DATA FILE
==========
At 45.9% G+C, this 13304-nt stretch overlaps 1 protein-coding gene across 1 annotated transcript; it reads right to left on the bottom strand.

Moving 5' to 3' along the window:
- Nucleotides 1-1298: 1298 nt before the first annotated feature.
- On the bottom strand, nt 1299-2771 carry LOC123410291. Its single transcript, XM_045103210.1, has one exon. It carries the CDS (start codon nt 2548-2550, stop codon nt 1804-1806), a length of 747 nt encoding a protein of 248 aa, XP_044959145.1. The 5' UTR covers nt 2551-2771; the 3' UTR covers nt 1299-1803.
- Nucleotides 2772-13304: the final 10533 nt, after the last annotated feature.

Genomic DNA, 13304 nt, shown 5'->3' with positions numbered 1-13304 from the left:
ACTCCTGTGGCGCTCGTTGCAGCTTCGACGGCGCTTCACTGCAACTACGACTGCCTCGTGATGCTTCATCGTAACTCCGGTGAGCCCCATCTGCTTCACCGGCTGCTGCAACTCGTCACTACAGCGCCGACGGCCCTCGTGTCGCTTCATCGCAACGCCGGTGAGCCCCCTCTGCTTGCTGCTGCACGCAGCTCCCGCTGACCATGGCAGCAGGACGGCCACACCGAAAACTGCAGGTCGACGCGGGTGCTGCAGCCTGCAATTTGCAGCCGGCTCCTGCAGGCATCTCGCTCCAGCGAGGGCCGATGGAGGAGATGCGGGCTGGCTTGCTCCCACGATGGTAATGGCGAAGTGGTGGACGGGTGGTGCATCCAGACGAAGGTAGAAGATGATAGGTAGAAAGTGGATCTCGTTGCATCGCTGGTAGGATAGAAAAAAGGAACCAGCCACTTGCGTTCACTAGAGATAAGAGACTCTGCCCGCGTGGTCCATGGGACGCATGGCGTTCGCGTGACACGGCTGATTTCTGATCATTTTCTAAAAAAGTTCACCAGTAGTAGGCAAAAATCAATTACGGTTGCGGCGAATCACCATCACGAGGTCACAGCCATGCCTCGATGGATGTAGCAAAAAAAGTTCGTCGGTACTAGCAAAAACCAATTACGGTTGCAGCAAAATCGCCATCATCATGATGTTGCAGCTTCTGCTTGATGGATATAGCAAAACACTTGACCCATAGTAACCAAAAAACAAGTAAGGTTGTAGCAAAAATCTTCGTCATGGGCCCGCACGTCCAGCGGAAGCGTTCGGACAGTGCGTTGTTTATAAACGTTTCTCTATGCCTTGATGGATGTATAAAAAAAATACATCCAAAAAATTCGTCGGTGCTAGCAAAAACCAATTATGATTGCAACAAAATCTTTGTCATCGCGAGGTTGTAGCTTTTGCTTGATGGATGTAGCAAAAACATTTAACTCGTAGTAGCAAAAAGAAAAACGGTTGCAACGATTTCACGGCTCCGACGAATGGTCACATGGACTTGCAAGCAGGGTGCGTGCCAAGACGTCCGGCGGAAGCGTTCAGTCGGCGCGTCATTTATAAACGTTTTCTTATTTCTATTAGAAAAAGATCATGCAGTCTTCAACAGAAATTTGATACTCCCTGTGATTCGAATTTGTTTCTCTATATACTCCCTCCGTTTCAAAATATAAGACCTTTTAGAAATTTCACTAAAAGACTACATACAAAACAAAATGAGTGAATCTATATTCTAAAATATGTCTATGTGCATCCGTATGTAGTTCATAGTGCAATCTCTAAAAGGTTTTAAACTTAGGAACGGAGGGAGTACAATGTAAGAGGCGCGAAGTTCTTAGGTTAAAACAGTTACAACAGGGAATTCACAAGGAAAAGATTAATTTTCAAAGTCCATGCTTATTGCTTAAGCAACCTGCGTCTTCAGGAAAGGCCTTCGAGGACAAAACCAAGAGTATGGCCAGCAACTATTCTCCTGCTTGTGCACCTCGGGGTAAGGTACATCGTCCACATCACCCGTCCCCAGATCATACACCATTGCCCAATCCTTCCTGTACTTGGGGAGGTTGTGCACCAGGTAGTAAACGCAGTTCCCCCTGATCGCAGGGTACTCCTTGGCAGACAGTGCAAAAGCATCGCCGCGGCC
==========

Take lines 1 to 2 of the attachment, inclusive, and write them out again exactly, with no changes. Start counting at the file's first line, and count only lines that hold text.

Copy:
At 45.9% G+C, this 13304-nt stretch overlaps 1 protein-coding gene across 1 annotated transcript; it reads right to left on the bottom strand.

Moving 5' to 3' along the window: